It’s time we talked about Chelsea. But let’s not actually do that, not just yet. First, let’s talk about West London, disparaged semi-regularly as a kind of fake London, an ersatz pocket of the capital that feels like it might just be anything that anyone with enough power and money decides it should be. It is go-go dancers gyrating topless at the Chelsea Drugstore in 1968. It is the enclave of men in wash-worn rugby shirts swilling vile Fruli and staring with their floppy dogs into the wet glimmering off the banks of Richmond upon Thames. It is the chlorophyll of Kew fighting back against the flight path and the acid refuge of Eel Pie Island giving birth to epochal British soft power in real-time.
It is Carnival and Richard Curtis’ Third Way propaganda machine and the M4 Lucozade advert and the tragic alien husk of Grenfell, a totem to how little money really cares for those denied it in London. It is today’s dull and docile King’s Road, with its Byron and Benihana, its juice bars, dog barbers and endless BBC4 smart-casual for people with fat wallets and dwindling hormone stocks, the atmospheric blueprint for the new British high street that has been rolled out en masse to Tory-leaning toy-towns across the land. It is, like all of London, transient, but a place where transience comes at a much higher price. It is this man getting in £9 pints down at the Sloaney Pony.
And it is, obviously, where Chelsea FC live, making total and utter sense. The weird thing about Chelsea is that for all they owe to Roman Abramovich’s billions, not once have there ever been the usual suggestions and concerns that all that wealth might create a damaging distance between club and fans. Instead, Chelsea feel natural as just another expression of upstart capital in this neck of the woods – born to it, almost – a club that even in its strident march from Ken Bates’ shit-heap hooligan zoo to oligarch stress ball somehow still feels deeply rooted to the gilded progress of local postcodes.
This is probably why it’s sometimes easy to forget for just how long the Abramovich-fuelled Chelsea have been a force. The Russian took ownership of the club 15 years ago, back in 2003. It has been 15 years of wanton success, a milestone that feels like it went curiously unmarked in the summer: five league titles, five FA Cups, three League Cups, a Europa League and, most impressively of all, a bled-for Champions League, London’s first win in the competition. Fifteen years before Abramovich arrived, it was 1988, Thatcher was in power and Chelsea had just been relegated to the old second division. The point isn’t to run them down for having the nerve to invest and challenge the establishment red-shirts who dominated before them. It is to acknowledge that their own dominance should no longer be regarded as a phase.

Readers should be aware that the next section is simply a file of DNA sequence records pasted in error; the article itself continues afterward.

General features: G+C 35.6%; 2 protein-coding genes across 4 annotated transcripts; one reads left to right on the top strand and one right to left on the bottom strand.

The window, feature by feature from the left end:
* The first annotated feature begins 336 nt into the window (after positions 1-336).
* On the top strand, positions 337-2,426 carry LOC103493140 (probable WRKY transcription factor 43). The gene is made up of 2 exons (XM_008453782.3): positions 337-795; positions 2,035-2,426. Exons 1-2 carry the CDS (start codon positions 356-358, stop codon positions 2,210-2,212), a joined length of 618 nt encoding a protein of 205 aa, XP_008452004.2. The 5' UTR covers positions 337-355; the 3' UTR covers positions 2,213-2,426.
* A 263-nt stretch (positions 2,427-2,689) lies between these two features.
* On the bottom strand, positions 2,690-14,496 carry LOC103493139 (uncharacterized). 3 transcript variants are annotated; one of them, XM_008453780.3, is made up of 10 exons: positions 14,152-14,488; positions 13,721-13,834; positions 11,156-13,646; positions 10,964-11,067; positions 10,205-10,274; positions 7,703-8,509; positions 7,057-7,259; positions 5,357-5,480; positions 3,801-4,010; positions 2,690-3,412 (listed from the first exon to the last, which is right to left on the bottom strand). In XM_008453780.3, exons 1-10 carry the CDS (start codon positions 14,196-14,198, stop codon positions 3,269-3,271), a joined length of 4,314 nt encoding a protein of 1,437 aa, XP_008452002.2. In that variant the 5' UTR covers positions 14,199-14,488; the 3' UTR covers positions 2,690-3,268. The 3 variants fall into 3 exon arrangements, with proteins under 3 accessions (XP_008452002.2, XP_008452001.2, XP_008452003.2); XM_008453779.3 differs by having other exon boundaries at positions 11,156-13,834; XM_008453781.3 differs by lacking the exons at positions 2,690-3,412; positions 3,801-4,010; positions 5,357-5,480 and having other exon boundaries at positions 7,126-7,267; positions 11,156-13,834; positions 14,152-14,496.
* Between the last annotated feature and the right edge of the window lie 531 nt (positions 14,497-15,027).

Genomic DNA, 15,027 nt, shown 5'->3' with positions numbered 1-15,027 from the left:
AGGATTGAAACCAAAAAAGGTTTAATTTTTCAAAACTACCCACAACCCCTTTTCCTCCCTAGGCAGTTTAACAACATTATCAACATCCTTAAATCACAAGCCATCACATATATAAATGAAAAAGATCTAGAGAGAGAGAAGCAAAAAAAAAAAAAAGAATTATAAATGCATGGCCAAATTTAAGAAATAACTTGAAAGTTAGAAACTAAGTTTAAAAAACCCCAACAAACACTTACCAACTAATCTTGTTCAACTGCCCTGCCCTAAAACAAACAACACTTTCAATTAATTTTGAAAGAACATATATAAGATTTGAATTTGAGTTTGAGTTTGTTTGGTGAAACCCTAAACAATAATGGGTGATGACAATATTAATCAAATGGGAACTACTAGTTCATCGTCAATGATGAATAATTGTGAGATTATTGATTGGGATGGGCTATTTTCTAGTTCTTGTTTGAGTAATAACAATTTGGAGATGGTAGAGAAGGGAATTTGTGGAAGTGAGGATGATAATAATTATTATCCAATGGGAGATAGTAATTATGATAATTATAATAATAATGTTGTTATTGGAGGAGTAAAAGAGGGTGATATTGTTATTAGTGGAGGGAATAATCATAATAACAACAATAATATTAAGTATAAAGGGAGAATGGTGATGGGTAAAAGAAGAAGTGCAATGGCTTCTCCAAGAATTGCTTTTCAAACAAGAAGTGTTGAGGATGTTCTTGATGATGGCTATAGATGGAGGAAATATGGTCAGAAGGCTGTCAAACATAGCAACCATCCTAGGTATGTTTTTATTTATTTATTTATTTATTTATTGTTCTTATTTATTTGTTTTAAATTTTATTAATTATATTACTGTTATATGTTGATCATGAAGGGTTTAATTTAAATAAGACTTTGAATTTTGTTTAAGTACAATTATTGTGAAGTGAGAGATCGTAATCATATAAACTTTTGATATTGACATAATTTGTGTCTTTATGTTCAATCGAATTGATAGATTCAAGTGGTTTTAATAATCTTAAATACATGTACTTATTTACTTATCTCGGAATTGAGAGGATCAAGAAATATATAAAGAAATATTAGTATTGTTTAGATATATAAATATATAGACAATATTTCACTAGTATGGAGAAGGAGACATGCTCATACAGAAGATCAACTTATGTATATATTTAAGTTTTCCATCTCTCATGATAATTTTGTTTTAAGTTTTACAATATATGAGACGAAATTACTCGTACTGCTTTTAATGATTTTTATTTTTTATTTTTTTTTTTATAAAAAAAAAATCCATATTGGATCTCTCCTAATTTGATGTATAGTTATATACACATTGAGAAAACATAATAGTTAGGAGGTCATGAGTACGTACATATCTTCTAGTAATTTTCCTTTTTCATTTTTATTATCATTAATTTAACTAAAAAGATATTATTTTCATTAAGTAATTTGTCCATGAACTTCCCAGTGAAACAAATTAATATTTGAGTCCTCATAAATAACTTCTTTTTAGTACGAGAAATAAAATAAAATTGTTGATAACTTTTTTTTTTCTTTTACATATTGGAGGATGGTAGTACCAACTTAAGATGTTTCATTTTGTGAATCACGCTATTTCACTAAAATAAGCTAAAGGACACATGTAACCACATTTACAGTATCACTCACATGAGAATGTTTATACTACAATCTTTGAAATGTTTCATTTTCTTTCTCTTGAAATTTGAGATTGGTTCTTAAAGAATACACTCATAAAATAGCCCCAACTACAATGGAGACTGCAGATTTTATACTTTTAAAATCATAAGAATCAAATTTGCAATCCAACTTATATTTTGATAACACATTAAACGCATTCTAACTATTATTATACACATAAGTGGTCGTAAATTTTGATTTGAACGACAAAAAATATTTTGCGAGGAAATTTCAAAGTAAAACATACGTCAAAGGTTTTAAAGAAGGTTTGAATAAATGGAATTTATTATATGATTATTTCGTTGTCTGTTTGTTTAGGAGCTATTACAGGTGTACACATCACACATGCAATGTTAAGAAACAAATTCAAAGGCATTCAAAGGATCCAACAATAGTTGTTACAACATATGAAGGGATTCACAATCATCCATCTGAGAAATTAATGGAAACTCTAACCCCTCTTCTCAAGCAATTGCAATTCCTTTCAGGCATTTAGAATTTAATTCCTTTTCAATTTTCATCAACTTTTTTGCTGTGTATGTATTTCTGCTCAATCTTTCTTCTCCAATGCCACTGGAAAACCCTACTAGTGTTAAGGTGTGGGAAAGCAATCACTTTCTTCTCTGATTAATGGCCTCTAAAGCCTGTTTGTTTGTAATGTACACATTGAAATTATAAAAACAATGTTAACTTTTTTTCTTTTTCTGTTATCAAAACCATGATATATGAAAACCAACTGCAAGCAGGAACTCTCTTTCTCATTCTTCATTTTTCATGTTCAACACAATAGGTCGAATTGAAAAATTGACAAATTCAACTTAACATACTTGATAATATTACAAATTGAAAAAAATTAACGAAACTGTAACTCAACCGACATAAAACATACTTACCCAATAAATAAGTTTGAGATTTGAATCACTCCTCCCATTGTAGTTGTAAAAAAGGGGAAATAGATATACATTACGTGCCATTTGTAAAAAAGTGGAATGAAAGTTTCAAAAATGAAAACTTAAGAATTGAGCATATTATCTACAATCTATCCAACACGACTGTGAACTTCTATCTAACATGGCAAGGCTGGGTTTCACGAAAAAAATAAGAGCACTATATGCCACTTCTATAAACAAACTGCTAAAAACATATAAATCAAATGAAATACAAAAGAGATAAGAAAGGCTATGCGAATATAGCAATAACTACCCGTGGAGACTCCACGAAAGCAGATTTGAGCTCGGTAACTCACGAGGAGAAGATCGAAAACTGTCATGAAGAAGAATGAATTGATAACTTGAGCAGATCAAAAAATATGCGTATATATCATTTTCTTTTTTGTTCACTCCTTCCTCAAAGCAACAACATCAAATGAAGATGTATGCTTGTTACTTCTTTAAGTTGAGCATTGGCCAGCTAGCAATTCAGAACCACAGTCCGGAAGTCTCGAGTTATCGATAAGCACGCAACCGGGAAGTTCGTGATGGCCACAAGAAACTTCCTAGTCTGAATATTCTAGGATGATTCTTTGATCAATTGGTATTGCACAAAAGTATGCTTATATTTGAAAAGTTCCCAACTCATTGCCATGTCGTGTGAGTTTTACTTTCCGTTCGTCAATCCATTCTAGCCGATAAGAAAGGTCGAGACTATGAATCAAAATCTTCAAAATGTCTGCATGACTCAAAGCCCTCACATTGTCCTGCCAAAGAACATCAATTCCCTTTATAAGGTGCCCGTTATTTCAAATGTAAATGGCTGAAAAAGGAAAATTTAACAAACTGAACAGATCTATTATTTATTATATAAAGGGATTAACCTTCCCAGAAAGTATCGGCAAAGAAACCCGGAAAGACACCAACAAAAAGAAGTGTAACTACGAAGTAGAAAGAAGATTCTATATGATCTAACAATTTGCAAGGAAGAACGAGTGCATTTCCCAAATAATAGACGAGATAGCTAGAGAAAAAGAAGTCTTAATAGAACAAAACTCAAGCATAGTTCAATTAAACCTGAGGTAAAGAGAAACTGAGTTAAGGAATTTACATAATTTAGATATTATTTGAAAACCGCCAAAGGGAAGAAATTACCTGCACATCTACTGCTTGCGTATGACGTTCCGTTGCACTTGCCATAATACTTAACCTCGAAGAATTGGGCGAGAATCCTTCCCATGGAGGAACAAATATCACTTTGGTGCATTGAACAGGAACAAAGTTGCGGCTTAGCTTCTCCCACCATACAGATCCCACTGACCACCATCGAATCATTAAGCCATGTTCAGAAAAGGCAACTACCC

All of this longview noise and context considered, it would be fitting if Chelsea were led into their most unexpected and sunlit halcyon days by an ex-banker, albeit one with the quietly manic air and dress sense of a person who’s just escaped from some kind of managed facility. Here comes Maurizio Sarri again, gobbling up his fags, nibbling away his nails, wry smile creeping across his face like he’s just figured out a great new hiding spot for the communal cutlery. To call Sarri a genius would be slightly insulting; the sheer amount of graft, study and sacrifice needed to propel him to this point – as detailed in full by Rory Smith for the New York Times – simply exhausts the brain. Rigour and drilling made his Napoli side the most thrilling attacking team in world football last season: a man who never played at any serious level shouldn’t, by rights, be able to do that.
But Sarri does, because somehow, over the course of 19 jobs at 19 clubs in 28 years – the first decade of which was split among local Tuscan teams lacking so much as a Wikipedia entry – this injury-stricken, chain-smoking, ex-amateur wealth-management consultant learnt how to see the game in a way that improves the world’s finest players. That, as a basic statement of fact, is startling. There is something wonderful too about Sarri pitching up where he has, that place by the Thames where money and hard work generally go to hide themselves. Sarri is a man who wears his toil in his face and is, if not proud, then at the very least ambivalent about that. The same could be said of his nascent Chelsea side, around whom there is a real buzz this season.
If it’s not difficult to see why, now, after five games and maximum points, then perhaps it’s harder to work out why Chelsea weren’t touted for top honours more loudly once they’d finally secured the scrawl of one of the game’s greatest modern minds. Maybe it was simply a case of intrigue-fatigue building up around the whole affair, the sacking of ex-boss Antonio Conte seeming to drag on for so long that in your most anxious moments you feel like it must still be happening somewhere, some distant outpost of Earth – Canada’s Northwest Territories or Tristan De Cunha, perhaps – where news arrives by albatross and Victor Moses is still being described as a masterstroke. Or perhaps the reason that Chelsea haven’t found themselves being billed as credible champions simply boils down to the quality and competition around them. Liverpool and City seem the consensus-pick for any title race this year, yet neither have played as well as Sarri’s men in their most heightened and excited state, a royal blue blur that seem to be getting to grips with a style and strategy quite unlike anything else in Europe, and one showing off the energising benefits of a bit of hard graft in a part of the world that can often feel bloated and stale with ruinous luxury.
With Sarri at the helm, they will only get better. Take that and throw money at it.